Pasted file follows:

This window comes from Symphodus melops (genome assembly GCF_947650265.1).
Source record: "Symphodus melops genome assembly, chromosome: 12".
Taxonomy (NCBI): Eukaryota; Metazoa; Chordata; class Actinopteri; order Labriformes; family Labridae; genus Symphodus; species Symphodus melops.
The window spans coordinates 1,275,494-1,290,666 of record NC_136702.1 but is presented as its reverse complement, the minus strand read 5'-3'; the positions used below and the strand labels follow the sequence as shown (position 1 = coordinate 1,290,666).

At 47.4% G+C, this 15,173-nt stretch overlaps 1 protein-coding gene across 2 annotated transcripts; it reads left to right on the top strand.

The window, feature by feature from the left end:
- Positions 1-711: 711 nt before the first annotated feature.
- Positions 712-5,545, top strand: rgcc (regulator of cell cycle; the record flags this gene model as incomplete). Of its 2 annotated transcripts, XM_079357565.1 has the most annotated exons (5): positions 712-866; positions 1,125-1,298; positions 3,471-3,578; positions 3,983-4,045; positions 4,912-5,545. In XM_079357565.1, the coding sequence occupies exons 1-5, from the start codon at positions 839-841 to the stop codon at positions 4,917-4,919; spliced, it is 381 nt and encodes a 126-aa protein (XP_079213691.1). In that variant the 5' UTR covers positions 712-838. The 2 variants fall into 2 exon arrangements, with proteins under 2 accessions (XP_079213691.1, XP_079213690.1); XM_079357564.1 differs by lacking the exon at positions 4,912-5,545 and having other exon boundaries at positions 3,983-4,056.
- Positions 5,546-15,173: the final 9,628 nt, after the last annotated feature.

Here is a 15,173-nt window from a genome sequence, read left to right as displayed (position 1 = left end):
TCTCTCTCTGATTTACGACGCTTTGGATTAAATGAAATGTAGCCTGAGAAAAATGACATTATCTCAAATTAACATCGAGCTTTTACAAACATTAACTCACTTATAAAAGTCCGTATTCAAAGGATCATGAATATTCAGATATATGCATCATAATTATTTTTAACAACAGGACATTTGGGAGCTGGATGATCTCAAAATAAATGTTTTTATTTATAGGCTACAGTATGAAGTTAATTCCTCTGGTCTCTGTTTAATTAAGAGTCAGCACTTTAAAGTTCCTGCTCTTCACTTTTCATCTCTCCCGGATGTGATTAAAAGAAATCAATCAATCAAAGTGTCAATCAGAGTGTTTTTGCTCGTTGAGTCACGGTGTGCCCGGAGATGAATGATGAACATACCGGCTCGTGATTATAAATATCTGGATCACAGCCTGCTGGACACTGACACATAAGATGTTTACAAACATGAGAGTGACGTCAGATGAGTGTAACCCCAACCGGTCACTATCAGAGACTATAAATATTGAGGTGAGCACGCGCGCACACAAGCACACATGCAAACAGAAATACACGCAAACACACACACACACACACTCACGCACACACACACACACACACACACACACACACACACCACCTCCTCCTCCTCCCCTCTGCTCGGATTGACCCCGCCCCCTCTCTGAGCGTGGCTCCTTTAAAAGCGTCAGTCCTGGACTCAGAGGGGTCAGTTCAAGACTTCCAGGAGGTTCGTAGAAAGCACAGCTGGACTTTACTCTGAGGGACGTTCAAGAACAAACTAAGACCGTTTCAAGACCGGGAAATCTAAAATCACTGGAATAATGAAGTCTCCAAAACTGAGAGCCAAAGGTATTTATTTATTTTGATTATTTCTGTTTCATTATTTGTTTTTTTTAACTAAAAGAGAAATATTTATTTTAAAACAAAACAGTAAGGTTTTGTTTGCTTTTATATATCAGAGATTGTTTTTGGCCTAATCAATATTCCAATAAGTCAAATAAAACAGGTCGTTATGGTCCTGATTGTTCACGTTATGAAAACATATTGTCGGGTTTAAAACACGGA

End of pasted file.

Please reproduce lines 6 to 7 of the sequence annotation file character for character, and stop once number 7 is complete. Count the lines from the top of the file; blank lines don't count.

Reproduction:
The window, feature by feature from the left end:
- Positions 1-711: 711 nt before the first annotated feature.